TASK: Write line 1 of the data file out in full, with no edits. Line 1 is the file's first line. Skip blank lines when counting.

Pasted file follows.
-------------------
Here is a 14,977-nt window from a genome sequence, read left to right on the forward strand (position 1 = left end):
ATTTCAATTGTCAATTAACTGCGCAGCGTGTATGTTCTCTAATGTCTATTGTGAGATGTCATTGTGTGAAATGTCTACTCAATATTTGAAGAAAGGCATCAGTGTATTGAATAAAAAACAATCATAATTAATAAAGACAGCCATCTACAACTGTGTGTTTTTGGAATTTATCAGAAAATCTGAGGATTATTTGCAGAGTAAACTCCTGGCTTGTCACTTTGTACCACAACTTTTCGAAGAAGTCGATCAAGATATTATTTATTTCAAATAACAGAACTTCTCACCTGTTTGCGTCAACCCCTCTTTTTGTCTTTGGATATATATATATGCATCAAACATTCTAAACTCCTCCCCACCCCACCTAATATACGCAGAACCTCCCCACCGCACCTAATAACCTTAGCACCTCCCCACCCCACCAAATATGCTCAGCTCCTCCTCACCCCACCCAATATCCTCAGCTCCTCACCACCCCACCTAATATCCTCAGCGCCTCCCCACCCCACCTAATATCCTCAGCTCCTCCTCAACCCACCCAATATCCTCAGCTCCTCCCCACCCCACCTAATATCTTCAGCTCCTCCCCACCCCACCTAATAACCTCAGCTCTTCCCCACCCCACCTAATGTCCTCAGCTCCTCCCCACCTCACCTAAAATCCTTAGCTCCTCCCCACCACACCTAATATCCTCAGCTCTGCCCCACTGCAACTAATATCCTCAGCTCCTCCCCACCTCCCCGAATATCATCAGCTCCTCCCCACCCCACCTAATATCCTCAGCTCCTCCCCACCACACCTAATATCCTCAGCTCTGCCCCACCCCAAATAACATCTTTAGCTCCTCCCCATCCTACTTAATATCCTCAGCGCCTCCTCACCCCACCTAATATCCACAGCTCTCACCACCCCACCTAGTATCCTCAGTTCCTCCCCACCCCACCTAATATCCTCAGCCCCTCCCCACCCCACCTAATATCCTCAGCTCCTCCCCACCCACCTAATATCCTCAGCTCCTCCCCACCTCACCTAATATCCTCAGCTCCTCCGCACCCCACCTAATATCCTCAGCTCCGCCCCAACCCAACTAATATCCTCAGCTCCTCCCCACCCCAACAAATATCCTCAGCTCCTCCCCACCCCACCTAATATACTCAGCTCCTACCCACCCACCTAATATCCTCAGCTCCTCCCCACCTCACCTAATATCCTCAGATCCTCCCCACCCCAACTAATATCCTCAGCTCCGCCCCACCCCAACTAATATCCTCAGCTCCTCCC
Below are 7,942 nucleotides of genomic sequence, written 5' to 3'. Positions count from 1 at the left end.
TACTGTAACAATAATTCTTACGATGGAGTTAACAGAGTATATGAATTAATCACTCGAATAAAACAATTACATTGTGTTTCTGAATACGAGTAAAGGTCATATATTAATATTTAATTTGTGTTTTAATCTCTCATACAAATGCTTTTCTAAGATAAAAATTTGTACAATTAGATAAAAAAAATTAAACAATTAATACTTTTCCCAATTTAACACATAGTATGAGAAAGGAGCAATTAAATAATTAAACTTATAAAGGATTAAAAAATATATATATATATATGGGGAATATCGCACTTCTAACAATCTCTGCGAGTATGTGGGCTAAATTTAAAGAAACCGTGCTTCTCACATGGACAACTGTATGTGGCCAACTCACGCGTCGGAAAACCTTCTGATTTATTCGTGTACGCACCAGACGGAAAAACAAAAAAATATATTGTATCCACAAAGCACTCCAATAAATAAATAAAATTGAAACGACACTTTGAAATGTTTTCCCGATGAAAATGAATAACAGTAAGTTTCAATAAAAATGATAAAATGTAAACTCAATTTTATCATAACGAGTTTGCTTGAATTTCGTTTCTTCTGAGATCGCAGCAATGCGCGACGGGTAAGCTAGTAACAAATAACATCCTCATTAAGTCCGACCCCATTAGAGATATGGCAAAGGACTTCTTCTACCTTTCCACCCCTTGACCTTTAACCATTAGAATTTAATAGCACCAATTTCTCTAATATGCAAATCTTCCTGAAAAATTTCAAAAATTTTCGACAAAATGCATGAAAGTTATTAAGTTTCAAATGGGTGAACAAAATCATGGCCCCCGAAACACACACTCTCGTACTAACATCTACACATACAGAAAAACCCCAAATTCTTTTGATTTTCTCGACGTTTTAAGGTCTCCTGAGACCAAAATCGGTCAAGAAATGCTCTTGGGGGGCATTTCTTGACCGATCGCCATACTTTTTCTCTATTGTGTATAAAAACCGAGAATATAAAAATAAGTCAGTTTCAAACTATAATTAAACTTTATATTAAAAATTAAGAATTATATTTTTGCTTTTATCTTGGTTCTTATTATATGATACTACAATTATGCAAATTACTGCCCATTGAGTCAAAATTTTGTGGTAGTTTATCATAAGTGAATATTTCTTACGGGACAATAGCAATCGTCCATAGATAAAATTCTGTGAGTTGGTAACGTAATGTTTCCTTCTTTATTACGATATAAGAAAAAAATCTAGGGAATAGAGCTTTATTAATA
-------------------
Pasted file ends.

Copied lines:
Here is a 14,977-nt window from a genome sequence, read left to right on the forward strand (position 1 = left end):